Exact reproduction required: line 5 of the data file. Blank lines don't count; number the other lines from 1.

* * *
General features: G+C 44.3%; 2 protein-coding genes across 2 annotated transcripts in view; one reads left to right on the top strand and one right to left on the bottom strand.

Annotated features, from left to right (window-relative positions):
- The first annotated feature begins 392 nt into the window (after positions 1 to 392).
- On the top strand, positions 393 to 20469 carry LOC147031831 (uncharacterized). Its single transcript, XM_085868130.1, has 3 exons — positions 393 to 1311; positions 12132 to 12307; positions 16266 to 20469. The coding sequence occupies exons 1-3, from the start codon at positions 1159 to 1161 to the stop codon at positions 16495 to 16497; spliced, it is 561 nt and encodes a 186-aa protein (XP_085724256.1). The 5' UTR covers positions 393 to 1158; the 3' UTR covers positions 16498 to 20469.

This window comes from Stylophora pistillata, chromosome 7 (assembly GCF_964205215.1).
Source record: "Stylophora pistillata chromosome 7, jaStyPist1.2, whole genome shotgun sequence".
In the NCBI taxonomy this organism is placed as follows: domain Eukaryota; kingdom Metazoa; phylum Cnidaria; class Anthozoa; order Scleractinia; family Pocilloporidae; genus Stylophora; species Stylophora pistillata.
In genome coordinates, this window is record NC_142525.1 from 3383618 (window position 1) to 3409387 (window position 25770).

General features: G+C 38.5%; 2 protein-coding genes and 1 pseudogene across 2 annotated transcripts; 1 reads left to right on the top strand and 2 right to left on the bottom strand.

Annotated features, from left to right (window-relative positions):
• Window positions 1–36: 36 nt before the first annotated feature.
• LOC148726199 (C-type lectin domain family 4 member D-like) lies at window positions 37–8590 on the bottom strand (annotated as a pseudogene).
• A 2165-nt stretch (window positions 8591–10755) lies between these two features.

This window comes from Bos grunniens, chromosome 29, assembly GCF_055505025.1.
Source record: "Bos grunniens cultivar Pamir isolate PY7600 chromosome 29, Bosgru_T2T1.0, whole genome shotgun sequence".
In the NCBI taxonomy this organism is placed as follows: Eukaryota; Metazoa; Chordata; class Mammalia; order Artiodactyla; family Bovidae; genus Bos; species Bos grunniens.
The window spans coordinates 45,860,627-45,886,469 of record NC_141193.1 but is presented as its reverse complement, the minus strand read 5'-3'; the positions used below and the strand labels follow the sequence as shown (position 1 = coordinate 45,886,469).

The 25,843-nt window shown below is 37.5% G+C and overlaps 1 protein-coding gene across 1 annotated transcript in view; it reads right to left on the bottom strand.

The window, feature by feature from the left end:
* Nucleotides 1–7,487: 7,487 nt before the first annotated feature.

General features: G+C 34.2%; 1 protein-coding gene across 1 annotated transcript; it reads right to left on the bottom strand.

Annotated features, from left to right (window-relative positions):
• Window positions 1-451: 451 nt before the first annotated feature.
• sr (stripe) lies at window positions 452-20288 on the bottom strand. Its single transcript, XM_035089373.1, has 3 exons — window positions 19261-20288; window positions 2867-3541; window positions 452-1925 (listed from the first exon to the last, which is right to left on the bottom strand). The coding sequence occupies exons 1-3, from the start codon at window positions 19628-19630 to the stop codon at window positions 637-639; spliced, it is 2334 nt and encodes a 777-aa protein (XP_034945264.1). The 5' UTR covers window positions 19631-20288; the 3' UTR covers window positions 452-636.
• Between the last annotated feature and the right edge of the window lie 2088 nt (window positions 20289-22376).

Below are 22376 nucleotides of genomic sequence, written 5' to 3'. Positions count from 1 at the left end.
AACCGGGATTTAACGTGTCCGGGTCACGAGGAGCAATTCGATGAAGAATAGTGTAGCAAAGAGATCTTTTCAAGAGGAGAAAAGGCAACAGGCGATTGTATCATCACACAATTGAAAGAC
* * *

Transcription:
This window comes from Stylophora pistillata, chromosome 7 (assembly GCF_964205215.1).